Here is the question. I wanted to confirm that I should wet mount the film with the emulsion side down. This seems logical to me, but I wanted to confirm.

    Also, I assume I would use optical mylar, just like I would be wet mount scanning the film with a regular scanner?

    Thanks!


    Quote Originally Posted by sperdynamite View Post
    https://www.bhphotovideo.com/c/produ...rter_lens.html

    https://www.bhphotovideo.com/c/produ..._dg_macro.html

    ^^^That's what you need. Exotic adapted lenses with German names do sound fun until you have to fiddle around to get a decent capture. When you are camera scanning you're shooting at 5.6-11, at these apertures the Sigma is performing perfectly from corner to corner. Now there actually will be a native L mount Sigma 70 at some point, but it's just not available yet. Given the sale prices, it looks like I wasn't spending much more going the adapter route.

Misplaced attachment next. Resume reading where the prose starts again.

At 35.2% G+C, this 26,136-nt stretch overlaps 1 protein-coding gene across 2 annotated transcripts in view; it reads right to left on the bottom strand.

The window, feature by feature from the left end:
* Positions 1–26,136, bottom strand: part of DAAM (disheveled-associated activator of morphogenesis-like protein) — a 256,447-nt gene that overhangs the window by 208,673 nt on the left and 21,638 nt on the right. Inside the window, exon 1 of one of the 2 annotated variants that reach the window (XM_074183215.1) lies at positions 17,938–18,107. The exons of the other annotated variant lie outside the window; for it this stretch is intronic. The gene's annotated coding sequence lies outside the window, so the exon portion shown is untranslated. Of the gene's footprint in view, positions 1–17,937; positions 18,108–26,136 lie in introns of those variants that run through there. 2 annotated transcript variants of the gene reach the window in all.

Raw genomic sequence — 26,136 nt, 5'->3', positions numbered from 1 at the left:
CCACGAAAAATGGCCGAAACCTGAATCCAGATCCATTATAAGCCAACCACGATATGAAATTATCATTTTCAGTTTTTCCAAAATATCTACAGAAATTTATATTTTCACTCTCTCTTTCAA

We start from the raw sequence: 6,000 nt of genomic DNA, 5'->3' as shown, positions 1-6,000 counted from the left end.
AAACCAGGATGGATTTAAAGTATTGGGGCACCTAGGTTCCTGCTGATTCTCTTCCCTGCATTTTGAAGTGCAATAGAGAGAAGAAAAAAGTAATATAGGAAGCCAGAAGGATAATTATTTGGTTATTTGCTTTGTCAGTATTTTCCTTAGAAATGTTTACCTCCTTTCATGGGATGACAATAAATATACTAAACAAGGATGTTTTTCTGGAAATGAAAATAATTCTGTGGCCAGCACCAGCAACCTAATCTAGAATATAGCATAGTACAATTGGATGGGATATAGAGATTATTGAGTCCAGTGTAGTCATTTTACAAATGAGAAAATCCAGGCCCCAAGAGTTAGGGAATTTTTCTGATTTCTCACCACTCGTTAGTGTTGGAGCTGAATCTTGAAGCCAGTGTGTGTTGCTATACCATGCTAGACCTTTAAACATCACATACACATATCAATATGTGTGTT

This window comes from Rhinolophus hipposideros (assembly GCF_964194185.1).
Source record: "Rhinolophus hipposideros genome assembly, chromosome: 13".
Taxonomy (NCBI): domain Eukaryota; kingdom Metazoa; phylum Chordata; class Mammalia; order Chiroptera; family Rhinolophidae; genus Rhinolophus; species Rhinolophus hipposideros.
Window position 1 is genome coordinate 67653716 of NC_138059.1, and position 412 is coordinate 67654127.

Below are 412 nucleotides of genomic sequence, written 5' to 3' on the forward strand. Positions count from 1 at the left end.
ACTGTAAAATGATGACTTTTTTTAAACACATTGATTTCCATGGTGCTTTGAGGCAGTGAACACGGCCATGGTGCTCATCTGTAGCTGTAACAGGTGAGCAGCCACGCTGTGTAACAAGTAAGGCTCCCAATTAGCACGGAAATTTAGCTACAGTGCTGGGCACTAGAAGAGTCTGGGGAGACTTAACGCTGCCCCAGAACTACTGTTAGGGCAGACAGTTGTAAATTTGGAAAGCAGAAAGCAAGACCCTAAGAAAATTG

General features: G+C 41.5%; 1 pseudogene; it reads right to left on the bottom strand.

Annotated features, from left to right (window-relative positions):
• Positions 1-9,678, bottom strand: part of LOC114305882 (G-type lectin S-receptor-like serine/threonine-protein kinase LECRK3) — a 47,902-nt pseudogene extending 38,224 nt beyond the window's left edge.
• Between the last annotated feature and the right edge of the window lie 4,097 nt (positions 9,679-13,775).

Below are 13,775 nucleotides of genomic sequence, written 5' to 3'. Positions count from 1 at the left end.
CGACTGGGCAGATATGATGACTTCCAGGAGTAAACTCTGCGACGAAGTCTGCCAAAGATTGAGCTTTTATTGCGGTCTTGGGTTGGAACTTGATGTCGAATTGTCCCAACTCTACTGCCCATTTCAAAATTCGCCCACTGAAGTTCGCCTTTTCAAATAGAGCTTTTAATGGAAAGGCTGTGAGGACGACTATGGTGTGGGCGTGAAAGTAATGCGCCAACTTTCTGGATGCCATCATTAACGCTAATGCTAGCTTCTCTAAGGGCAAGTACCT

A guy named Richard K (something) has done a TON of side by sides with many macros. He too has settled on the 70 as the best performer even when considering special enlarging lenses.

    A single pixel shift capture will get you to 155mp from 4x5/8x10. Add in a few stitches and you should be easily able to achieve that 60" print size. Of course it goes without saying that 60" prints will always create challenges, no matter what you're using. You could probably investigate wet mounting even for the camera scan. It's probably worth doing just for the dust and defect masking.

  6. #6

    Join Date
    Jul 2018
    Posts
    280

    Re: Macro Lens For Panasonic DC-S1R For Large Format Film Scanning?

    I found a review on B&H about the Sigma EF mount 70mm lens in the L-mount adapter that is concerning because this user is doing exactly what we are discussing.

    Please review and share your thoughts...